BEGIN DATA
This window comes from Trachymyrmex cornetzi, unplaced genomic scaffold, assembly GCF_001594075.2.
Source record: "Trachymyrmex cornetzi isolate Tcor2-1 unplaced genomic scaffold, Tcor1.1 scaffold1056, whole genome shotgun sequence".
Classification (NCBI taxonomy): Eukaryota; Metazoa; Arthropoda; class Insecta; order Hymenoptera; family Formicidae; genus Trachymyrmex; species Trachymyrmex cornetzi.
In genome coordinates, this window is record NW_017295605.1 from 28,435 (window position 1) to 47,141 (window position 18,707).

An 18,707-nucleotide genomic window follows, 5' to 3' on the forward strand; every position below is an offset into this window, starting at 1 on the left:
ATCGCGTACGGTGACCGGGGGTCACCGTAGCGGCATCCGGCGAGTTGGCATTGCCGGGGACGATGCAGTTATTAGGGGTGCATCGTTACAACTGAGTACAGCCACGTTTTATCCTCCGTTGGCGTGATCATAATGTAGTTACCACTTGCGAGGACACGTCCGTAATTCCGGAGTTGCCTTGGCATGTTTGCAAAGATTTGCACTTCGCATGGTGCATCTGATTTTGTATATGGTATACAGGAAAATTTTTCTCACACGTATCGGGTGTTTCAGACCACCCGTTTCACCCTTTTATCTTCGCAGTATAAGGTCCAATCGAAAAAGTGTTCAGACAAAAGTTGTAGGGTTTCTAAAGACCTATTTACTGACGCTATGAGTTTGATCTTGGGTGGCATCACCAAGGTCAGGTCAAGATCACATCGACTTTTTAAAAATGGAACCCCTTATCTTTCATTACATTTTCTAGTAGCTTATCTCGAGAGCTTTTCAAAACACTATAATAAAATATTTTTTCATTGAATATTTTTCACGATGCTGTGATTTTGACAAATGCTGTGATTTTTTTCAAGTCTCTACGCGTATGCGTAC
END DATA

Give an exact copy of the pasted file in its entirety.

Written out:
This window comes from Trachymyrmex cornetzi, unplaced genomic scaffold, assembly GCF_001594075.2.
Source record: "Trachymyrmex cornetzi isolate Tcor2-1 unplaced genomic scaffold, Tcor1.1 scaffold1056, whole genome shotgun sequence".
Classification (NCBI taxonomy): Eukaryota; Metazoa; Arthropoda; class Insecta; order Hymenoptera; family Formicidae; genus Trachymyrmex; species Trachymyrmex cornetzi.
In genome coordinates, this window is record NW_017295605.1 from 28,435 (window position 1) to 47,141 (window position 18,707).

An 18,707-nucleotide genomic window follows, 5' to 3' on the forward strand; every position below is an offset into this window, starting at 1 on the left:
ATCGCGTACGGTGACCGGGGGTCACCGTAGCGGCATCCGGCGAGTTGGCATTGCCGGGGACGATGCAGTTATTAGGGGTGCATCGTTACAACTGAGTACAGCCACGTTTTATCCTCCGTTGGCGTGATCATAATGTAGTTACCACTTGCGAGGACACGTCCGTAATTCCGGAGTTGCCTTGGCATGTTTGCAAAGATTTGCACTTCGCATGGTGCATCTGATTTTGTATATGGTATACAGGAAAATTTTTCTCACACGTATCGGGTGTTTCAGACCACCCGTTTCACCCTTTTATCTTCGCAGTATAAGGTCCAATCGAAAAAGTGTTCAGACAAAAGTTGTAGGGTTTCTAAAGACCTATTTACTGACGCTATGAGTTTGATCTTGGGTGGCATCACCAAGGTCAGGTCAAGATCACATCGACTTTTTAAAAATGGAACCCCTTATCTTTCATTACATTTTCTAGTAGCTTATCTCGAGAGCTTTTCAAAACACTATAATAAAATATTTTTTCATTGAATATTTTTCACGATGCTGTGATTTTGACAAATGCTGTGATTTTTTTCAAGTCTCTACGCGTATGCGTAC